Addressing the bigger problem: What GSUPD is doing to help the homeless

Photo by Vanessa Johnson | The Signal Archives 2018

Randell is a homeless man from Thomasville, Georgia. He has lived in and out of prisons, homeless shelters and mental health hospitals. Now he lives under a bridge near Georgia State’s campus.

“I was a dog. I never knew my biological family,” James P. Randell said. “I stay under the bridge near Avis. I have my own path back there. They’re willing enough to let me keep my property at the Waffle House on Courtland. I have a cart and a blanket. I don’t even have clean clothes to wear,” Randell said.

Some students give him a dollar when they see him. Some give him their lunch leftovers or a snack that they just happen to have in their backpack. To the passerby, this small exchange could be seen as nothing other than an act of kindness. To GSUPD, it could mean the start of another painful cycle.

According to GSUPD officer Sgt. Joseph Corrigan, feeding the homeless on the street carries more consequences than some may have thought.

“Our problem has turned from the homeless being a problem to the people who want to help them, because help is subjective. There can be negative consequences to good deeds,” Corrigan said.

According to Corrigan, these temporary acts of kindness can stem into public health hazards and inhibit people from getting to more helpful resources.

“A lot of people like to go to Hurt Park and hand out food. But you’ve got no place for them to go and wash their hands. Before you arrived, they’re over there going through the garbage cans and guess who was there before them: the rats. So now you have a public health hazard,” Corrigan said.

Lovell Lemons, Director of Georgia State’s Civic Engagement Center, works with the city to assist homeless students in finding assistance.

“Another thing that people don’t take into consideration is the trash that comes from people eating on the streets. The rodents come and get bigger and the people that live Downtown have to deal with that,” Lemons said.

Oftentimes, when receiving help from a passersby on the street, homeless people stop pursuing help from licensed shelter or kitchens. This, according to Lemons and GSUPD, is a much bigger problem.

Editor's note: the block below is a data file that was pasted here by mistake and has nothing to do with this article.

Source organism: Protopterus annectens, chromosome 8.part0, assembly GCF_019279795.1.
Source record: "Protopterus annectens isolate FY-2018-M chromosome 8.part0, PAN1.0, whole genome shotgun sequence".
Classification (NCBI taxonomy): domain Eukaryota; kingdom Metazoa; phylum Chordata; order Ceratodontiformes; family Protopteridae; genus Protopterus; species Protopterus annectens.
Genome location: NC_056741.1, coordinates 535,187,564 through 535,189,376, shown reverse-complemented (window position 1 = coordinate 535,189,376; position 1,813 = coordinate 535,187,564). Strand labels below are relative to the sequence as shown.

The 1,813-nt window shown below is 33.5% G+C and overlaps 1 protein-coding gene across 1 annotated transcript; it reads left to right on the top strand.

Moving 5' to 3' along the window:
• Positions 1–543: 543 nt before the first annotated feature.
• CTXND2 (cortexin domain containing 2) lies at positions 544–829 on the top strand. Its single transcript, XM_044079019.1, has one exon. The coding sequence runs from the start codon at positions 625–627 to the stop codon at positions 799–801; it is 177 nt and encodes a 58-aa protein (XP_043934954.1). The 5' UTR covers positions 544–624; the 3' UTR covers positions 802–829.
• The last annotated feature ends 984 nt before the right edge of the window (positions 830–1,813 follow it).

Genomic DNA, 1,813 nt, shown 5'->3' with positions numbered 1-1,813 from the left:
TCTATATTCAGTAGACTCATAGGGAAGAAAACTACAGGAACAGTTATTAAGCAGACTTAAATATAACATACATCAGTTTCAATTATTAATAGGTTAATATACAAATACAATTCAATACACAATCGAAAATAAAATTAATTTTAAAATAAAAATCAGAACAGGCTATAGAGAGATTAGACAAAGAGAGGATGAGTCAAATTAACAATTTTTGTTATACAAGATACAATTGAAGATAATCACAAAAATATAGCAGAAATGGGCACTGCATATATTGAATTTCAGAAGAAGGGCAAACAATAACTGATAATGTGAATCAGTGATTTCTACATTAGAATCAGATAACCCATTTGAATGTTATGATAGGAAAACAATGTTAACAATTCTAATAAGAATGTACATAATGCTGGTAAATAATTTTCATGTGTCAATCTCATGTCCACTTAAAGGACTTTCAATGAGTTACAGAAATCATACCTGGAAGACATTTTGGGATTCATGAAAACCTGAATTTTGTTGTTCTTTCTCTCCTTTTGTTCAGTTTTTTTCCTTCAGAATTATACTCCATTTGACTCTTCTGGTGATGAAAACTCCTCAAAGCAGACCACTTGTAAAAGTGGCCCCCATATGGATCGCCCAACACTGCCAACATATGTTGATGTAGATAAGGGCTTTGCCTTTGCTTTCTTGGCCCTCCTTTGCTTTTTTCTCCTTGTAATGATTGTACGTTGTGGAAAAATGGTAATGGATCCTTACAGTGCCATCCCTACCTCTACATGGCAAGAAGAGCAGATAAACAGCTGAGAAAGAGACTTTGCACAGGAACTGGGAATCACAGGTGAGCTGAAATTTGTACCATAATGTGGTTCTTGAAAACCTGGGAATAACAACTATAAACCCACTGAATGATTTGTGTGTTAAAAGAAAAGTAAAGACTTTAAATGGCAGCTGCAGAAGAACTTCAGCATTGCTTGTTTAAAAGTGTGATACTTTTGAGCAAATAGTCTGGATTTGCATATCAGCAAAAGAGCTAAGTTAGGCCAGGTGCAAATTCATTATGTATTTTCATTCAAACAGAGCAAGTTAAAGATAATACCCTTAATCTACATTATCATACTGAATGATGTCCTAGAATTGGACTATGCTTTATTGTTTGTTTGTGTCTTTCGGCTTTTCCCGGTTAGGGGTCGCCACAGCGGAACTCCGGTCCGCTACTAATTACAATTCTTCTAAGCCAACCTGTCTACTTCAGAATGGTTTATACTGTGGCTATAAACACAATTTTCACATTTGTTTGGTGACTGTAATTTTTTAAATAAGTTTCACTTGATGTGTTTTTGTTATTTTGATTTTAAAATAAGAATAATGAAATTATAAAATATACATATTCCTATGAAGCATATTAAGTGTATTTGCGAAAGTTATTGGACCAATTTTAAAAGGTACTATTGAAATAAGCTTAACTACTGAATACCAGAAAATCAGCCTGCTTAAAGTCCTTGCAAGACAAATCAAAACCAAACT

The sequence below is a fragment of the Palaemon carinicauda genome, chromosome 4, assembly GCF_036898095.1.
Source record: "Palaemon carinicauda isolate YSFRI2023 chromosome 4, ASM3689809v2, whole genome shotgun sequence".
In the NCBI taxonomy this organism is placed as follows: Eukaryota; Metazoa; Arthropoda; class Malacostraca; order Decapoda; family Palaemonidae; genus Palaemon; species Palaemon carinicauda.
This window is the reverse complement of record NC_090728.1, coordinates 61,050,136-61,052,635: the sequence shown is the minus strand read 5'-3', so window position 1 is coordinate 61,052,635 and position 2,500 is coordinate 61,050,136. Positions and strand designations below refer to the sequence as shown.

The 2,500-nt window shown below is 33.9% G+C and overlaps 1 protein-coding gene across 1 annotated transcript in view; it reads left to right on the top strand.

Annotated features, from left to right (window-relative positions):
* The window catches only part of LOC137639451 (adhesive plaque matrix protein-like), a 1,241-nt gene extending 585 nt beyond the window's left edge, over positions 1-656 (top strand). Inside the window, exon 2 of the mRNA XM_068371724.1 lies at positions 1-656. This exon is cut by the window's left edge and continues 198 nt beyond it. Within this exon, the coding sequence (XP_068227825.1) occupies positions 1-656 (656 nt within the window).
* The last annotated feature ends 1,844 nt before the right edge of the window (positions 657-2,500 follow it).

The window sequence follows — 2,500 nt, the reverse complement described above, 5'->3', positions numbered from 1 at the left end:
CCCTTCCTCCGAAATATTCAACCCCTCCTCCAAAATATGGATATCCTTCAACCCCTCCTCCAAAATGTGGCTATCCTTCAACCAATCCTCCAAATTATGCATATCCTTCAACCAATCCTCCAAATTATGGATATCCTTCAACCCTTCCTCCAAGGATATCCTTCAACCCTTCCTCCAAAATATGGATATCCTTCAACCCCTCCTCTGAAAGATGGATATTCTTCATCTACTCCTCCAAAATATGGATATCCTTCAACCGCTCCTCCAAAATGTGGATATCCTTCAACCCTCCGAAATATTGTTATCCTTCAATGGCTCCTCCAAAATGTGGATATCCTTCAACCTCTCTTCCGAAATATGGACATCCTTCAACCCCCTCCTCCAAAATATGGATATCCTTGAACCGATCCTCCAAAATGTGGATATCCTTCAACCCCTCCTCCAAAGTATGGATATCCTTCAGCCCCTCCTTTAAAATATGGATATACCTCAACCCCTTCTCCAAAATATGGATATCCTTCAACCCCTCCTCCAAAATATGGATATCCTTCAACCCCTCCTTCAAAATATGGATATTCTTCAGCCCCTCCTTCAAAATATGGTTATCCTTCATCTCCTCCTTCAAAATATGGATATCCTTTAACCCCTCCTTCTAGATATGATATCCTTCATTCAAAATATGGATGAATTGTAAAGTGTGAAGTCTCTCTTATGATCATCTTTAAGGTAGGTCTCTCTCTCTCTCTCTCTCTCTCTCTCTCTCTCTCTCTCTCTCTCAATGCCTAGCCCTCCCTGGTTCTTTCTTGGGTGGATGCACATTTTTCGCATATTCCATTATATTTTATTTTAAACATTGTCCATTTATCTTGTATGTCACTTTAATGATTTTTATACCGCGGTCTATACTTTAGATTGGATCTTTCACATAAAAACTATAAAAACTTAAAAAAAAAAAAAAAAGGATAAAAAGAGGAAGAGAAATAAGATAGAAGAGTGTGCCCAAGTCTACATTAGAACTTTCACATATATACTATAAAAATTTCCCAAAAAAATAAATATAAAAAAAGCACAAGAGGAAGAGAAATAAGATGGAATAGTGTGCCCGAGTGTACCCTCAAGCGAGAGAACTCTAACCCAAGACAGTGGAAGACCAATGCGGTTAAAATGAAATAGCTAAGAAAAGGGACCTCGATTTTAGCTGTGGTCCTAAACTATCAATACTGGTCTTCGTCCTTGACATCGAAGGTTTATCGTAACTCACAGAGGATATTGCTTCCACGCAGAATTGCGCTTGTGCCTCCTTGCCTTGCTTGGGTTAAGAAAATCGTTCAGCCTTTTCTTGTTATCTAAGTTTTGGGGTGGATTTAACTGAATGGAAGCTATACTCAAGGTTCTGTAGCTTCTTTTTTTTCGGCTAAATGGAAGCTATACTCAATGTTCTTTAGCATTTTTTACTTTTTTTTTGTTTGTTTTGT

“If all I’m giving is a handout, am I an enabler? Am I making things worse?” Lemons said. “Everyone thinks going to Hurt Park and feeding them Thanksgiving is the answer. It’s not. They’re actually contributing to the problem. You keep bringing food to Hurt Park, the homeless are going to continue to go to Hurt Park,” Corrigan said.

Campus police say that finding a place for homeless people to get access to more than just food is a critical issue. Many homeless people may also need medication, clothing, shelter, or psychological attention. Temporarily feeding someone does not guarantee their well-being for more than that day.

“You can give them a meal today, but what about tomorrow?” Lemons said.

Requiring a permit may deter some people from feeding the homeless on the street, which in turn makes it necessary for a homeless person to seek help elsewhere. However, James Randell says that being fed on the street helped him survive. According to Randell, some have previously come and delivered biscuits to the homeless.

To Randell, permits just keep the help away.

“I think it’s negative and self-favoritism. They [police] got a job. It says “serve and protect” on the patrol car,” he said.

To Georgia State police chief Joseph Spillane, battling homelessness is a community-wide fight.